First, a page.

Dire Straits?

Territorial disputes and diplomatic standoffs between NATO allies and fellow European Union member states are unusual, not least when the disagreement essentially concerns a 300 year-old treaty.

Image courtesy of Snapp, © 2001, some rights reserved

Image courtesy of Snapp, © 2001, some rights reserved

Whilst the 1713 Treaty of Utrecht established UK sovereignty over the tiny territory of Gibraltar, Spain has long claimed the British exclave as its own. In echoes of the escalating international tensions over the Falklands Islands, the long-standing dispute has become more heated in recent months, with both sides pointing fingers and alleging injustices.

This most recent episode in the Gibraltar saga began with angry protests from Spain over the Gibraltarian Government’s dumping of dozens of concrete blocks in disputed waters, a measure apparently intended as part of efforts to construct an artificial reef which would help fish populations. The Spanish Government loudly expressed fears that this would disadvantage Spanish fishermen, and soon afterwards Gibraltarians making their regular journeys into Spain for work and leisure found themselves having to wait up to seven hours at the border crossing.

We are to believe that the dramatically increased checks are a coincidence – Spain denies that its actions are in retaliation, instead citing vague concerns over tobacco smuggling. European Union observers have been sent in to monitor the border crossing after complaints from the UK.

Spain’s concerns over fishing rights may be legitimate, but its longstanding claim to ownership is perhaps less so.

Its denial of British sovereignty may seem hypocritical given its continued rule over two possessions, Ceuta and Melilla, just across the water in North Africa, surrounded on all sides and claimed by Morocco.

Spain’s claim to Gibraltar, like Argentina’s over the Falklands, also ignores the clear and repeatedly expressed will of the people who live in the territory to remain exclusively under British sovereignty. A referendum in 2002 on the principle of sovereignty sharing between Spain and the UK saw 98.5% of Gibraltarians reject the proposals.

The UK Government’s stance that the people of Gibraltar should be the ones to decide the sovereign status of their home is sound and unlikely to change any time soon.

One typical complaint from people in Spain over Gibraltar’s status is that the territory is effectively a tax haven, home to the brass plate of many an international corporation. This status allows the large number of residents who live in Gibraltar but work in Spain to benefit from lower rates than their colleagues. Many argue that the Gibraltarians’ preference for British sovereignty effectively amounts to tax avoidance.

Since the Franco era, Spanish schoolchildren have grown up learning about Spain’s rightful ownership of Gibraltar. As in Argentina with the Falklands, generations of Spaniards are wholly convinced that their nation has been done an injustice by Britain, and that Gibraltar should be returned to Spain.

And like Argentina’s posturing, it seems clear that the intensification of Spain’s rhetoric serves a greater purpose than the age-old territorial dispute. Amid soaring unemployment rates and joblessness amongst young people particularly high, a nationalistic standoff with Britain would help distract an increasingly discontent population from the country’s economic woes.

But despite this, it is highly unlikely that Spain’s tensions with the UK will escalate to anything near the level of the Anglo-Argentinian row that continues to brew over the Falklands. The administration of Christina Fernandez de Kirchner was left embarrassed last month when Spain denied claims made by her foreign ministry that the two nations had agreed joint actions against the UK on their respective territorial disputes.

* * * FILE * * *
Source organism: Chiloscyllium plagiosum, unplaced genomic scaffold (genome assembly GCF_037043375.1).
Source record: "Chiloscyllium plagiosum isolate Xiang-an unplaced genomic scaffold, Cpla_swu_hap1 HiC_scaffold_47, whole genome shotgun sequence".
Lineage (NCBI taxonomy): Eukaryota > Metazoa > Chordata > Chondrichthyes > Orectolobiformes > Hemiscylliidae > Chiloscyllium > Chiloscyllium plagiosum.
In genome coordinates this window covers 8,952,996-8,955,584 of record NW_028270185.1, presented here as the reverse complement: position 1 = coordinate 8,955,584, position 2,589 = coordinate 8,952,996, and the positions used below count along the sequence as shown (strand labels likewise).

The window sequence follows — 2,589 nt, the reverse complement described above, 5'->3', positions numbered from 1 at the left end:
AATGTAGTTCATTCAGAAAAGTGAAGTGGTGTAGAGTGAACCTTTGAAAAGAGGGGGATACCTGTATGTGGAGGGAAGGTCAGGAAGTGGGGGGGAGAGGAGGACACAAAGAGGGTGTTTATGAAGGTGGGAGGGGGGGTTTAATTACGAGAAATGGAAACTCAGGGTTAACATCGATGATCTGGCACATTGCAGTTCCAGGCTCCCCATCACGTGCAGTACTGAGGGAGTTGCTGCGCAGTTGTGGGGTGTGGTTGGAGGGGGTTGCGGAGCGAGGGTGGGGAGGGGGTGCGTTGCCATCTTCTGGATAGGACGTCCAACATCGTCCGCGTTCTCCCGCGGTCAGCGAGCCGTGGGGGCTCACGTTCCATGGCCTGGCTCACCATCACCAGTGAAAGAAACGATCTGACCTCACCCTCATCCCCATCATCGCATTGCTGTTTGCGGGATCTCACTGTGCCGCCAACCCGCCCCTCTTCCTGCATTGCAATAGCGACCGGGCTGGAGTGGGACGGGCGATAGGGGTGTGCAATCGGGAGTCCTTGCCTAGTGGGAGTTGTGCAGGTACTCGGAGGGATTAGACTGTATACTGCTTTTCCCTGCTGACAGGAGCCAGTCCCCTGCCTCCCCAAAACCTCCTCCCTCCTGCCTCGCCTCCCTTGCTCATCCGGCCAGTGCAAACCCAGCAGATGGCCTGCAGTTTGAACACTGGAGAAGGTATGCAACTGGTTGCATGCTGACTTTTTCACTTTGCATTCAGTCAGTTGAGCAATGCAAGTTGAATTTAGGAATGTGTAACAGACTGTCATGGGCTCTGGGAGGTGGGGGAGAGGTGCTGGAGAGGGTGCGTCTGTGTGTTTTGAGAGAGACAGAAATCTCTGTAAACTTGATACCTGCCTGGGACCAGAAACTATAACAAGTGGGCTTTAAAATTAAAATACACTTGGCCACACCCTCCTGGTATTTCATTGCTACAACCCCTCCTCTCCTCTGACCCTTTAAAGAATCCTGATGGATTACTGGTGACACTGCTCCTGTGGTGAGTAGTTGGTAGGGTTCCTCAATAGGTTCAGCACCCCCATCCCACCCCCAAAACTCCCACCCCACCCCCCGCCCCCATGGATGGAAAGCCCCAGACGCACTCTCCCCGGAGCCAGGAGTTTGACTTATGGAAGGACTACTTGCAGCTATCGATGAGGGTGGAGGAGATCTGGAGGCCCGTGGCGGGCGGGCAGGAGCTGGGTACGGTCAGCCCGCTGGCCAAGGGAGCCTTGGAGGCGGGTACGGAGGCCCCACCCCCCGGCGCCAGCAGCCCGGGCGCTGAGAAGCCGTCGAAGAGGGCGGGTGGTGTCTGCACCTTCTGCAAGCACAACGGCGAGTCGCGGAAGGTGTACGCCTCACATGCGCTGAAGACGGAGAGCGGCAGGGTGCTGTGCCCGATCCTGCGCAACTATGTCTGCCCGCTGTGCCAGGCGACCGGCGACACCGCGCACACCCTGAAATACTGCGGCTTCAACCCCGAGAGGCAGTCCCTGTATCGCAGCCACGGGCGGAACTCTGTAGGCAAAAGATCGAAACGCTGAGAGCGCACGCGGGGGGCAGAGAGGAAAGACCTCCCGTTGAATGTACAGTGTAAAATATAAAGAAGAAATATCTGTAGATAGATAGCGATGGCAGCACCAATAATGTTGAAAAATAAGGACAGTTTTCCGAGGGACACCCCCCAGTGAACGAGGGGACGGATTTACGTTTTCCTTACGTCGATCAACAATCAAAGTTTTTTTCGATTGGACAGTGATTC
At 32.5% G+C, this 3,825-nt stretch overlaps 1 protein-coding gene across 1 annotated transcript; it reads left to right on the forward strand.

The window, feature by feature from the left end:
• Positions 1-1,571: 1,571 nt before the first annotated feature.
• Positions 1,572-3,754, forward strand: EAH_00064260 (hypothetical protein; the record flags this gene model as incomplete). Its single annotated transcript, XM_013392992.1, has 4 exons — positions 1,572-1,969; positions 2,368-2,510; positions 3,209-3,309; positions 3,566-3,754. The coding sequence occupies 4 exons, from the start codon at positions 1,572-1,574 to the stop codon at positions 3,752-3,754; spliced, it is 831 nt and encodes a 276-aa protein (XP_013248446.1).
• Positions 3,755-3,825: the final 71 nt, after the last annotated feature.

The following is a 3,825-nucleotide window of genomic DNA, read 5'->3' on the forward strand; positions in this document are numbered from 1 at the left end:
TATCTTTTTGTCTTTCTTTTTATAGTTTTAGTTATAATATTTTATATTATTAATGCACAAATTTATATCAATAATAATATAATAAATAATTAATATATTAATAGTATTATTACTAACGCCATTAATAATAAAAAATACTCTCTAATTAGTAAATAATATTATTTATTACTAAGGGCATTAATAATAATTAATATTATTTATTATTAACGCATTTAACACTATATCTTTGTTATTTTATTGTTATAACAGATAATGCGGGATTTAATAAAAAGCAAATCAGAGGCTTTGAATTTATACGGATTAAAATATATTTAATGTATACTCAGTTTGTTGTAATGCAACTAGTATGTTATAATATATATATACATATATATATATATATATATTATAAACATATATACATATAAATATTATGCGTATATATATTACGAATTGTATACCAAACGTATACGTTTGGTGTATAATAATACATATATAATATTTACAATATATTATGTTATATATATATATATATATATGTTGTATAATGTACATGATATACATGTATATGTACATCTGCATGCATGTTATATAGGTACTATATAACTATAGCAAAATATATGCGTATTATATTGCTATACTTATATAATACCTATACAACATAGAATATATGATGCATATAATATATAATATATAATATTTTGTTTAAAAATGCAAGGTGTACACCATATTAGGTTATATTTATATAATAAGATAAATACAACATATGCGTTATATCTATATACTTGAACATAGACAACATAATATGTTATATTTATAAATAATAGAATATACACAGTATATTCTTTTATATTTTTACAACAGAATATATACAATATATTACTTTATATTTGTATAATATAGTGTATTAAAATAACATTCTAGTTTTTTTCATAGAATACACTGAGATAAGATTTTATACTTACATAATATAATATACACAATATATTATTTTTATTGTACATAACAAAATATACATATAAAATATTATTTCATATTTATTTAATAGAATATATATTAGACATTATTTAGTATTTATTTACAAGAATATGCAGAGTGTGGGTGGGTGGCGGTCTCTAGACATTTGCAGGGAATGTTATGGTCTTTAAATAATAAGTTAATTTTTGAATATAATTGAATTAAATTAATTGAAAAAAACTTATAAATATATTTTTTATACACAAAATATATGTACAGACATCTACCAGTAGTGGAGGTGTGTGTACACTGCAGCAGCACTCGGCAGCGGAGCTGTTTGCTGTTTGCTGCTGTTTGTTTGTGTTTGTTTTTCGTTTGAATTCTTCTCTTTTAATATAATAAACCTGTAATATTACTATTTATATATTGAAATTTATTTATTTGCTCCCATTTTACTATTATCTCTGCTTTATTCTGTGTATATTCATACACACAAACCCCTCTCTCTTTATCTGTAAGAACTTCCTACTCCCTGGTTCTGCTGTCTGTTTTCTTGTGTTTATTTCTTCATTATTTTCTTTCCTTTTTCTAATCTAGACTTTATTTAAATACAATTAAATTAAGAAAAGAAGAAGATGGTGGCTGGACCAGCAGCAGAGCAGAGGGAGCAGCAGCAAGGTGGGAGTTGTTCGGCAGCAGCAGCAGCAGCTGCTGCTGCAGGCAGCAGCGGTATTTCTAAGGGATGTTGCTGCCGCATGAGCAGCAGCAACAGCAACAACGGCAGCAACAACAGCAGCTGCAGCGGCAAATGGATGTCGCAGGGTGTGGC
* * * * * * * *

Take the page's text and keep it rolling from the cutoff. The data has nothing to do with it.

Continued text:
Whilst Spain had initially signalled its intention to work with the South American state in the United Nations to press their sovereignty agendas, it seems that the criticism it has received from European Union allies, especially over the border controls issue, has tempered its stance.

And while the memory of war with Britain is very real and the sense of entitlement to the Falkland Islands is very strong for many in Argentina, the prospect of serious conflict in Europe remains unthinkable, almost laughable for people in Spain.

That said, there are concerns that the resurgence of the Gibraltar dispute could harm relations between the two NATO allies. One UK Foreign Office insider told the Financial Times last month of concerns that the issue could come to dominate dialogue and hinder efforts to work with Spain on more pressing issues of economic and security cooperation. In the age of European unity, it seems improbable that this will be the case.

Indeed, it is unlikely that the latest episode will come of much. Headlines come and go, and European pressure will probably force Spain to refrain from the excessive border checks. The fishing dispute, however, will take longer to resolve.

It seems doubtful that the Gibraltar flashpoint will pose many serious problems for the UK Government – policy-makers and politicians should be more worried about Argentina’s intentions towards the Falkland Islands. The rhetoric coming out of South America is far more alarming than anything the Spanish Government can muster, and Argentina has proven itself far more adept at organising its neighbours on the continent to back it up than Spain has been able to garner European support.

Spain’s current dispute with the UK over Gibraltar will in all probability be settled in the same way most disputes between European Union member states are – in boardroom discussions between diplomats and statesmen.

Argentina’s actions, however, remain far less predictable.